Review from the Aftonbladet, December 12, 2001
The record that changed my life
Now she is found at gas stations and she gets reviewed in the most prestigious papers
Birmingham can break you. It takes hours just to drive a single kilometer, because every junction is a rotary, and it takes a quarter of an hour to pick an exit, for they all really seem quite okay. Out on the freeway there are twenty-seven different lanes to choose between, and after every curve another confusing rotary threatens. Anyone with a disposition to malignant ambivalence is thrown into a state of psychosis the moment he approaches Birmingham.
Yet that was where I discovered a record that changed my life.
At a gas station amid an assortment of dismal compilation records and glitzy girl pop bands I see this CD whose cover features a blonde with a dark and somewhat shy gaze. The phrase ‘One of the greatest voices of her generation’ appears on the cover together with a few excerpts from reviews in big, important newspapers.
‘Dear me, this girl never got a single review in her life’, is my first thought, ‘yet now she is found at gas stations, and she gets reviewed in such prestigious papers as The Guardian.’ I cast a quick glance at a sales chart there in the gas station and find that her album is number nine.
Her name is Eva Cassidy. A blonde, gazing out from the cover, she looks like an even more homespun version of Nina Persson from [Swedish pop rock band] the Cardigans. Songbird is the title of the CD, and needless to say I buy it. If you find yourself in Birmingham you need all the help you can get to see you well through all the tribula…, eh, the rotaries of life.
Cassidy released her first solo album in the autumn of 1996 but just then learned that she suffered from a malignant form of cancer. She died later that same autumn.
There things might have ended, but a posthumous album entitled Eva By Heart had been released, and evidently someone must have listened to it and heard what nobody else had heard. A compilation of songs from her three records was put together and suddenly someone at an English radio station was listening and started playing some of her songs.
Still half in slumber, the record business wondered what was about to happen.
The BBC put on a television show as part of the popular Top of the Pops, and then all of a sudden the record business was wide awake. This was something special! A white girl with a distinctive magnetism to her voice, a sort of black charisma in a white incarnation! And the record business jumped to its feet and shouted:
-We must, must, must have this girl! They made their bids, and the highest bidder was allowed to release the CD in England.
I put the record on in my car, and I’m completely dumbfounded. It’s not what I thought it would be. It’s not the black, easy soul music I had expected – it is music of the most seductive and melodious kind. The first track is Sting’s Fields Of Gold, which is turned into a majestic ballad sung in a husky whisper. There’s a sort of seventies feel to it. Anyone who learned to love the simplicity of Dylan, Cohen and Simon & Garfunkel feels at home again, and I think of Paul Simon’s Kathy’s Song – so simple and majestic.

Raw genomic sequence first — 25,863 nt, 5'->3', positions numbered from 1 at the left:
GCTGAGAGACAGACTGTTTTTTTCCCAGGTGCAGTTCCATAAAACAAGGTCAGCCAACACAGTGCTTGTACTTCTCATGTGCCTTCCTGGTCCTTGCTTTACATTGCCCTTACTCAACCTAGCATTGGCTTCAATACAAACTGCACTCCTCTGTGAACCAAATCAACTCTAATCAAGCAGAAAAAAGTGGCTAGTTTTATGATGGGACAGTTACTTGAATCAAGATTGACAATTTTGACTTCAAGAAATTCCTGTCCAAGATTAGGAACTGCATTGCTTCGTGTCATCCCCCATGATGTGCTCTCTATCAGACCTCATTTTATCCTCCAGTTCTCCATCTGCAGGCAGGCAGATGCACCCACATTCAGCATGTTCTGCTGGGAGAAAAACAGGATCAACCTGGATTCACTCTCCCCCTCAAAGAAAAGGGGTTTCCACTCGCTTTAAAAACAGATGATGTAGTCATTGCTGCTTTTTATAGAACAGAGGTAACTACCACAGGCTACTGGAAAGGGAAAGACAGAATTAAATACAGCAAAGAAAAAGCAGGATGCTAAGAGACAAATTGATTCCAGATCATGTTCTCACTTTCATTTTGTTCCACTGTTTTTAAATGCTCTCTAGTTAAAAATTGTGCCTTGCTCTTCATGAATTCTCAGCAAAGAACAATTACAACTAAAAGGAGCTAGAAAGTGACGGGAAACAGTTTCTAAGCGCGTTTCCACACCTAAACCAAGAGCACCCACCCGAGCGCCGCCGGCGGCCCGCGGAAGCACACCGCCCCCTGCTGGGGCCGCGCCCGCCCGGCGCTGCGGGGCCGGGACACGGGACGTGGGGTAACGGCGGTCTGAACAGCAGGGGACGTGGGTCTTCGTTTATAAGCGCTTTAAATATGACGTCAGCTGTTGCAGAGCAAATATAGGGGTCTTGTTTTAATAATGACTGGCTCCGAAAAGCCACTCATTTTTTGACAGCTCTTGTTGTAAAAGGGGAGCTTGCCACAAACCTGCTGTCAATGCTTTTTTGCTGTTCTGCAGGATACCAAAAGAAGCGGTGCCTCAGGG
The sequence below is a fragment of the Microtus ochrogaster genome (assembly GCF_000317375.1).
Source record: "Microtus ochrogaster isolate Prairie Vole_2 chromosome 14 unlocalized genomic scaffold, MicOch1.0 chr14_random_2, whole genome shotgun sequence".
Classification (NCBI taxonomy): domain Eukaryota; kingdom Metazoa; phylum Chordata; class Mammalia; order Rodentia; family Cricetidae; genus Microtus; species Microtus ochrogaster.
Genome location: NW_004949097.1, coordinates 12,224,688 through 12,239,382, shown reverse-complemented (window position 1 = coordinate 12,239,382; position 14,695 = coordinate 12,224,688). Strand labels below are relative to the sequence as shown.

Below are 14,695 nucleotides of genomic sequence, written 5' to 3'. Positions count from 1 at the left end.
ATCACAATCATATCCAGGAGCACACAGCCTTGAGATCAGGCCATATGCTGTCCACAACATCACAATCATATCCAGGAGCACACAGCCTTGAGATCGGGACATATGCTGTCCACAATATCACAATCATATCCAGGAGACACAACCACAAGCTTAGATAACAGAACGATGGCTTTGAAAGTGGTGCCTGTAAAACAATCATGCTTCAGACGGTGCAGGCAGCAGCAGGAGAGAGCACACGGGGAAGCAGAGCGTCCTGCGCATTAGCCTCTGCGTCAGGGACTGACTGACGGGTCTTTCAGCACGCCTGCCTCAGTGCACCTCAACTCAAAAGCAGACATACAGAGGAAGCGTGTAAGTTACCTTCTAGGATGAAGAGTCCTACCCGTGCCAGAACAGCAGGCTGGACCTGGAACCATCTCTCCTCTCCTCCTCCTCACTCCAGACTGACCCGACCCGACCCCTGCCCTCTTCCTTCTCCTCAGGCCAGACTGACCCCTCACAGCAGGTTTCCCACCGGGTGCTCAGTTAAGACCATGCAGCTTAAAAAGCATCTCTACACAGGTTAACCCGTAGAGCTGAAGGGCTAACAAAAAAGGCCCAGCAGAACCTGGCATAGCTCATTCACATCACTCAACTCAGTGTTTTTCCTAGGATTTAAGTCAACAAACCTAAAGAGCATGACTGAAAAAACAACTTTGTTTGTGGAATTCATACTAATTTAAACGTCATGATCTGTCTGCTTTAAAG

Then follows a jazzier track, and perhaps the husky voice feels more at home here, but I want more of the melodious music, my entire body is screaming for more of the beautiful stuff.
Then she sings Autumn Leaves, and it is achingly beautiful, heart-rendingly beautiful, sung by a voice stilled in the autumn some years ago. The emotion is so real that it almost jumps out of the speakers and stands in relief in the air. It is as if a living human being is standing before me. In her voice it is spring and autumn at the same time, and you wonder how this can be. After repeatedly playing the CD through, it is the jazz tunes that keep growing most, but it is the beautiful songs I return to because I feel a physical craving for them when I am out walking or sitting in my car.
Songbird, the track that lent its title to the compilation, is another ballad, and it is a song never yet done with such bare simplicity and beauty. It is perhaps the most beautiful song recorded since Cohen’s Famous Blue Raincoat. She sings Pete Seeger’s ‘Oh, Had I A Golden Thread’ in a similar fashion. It is beauty of a kind that leaves you defenseless. You do not want to defend yourself. On that first occasion in my car I played it nine times in a row.
The last song is Over The Rainbow, and corny as it may seem, this choice makes absolute sense. When Eva Cassidy sings it, once again it is about the little girl in the land of the wizard. The little, little girl with the great little voice in the big, big world.
I think Eva Cassidy’s CD Songbird is a great, great Christmas gift.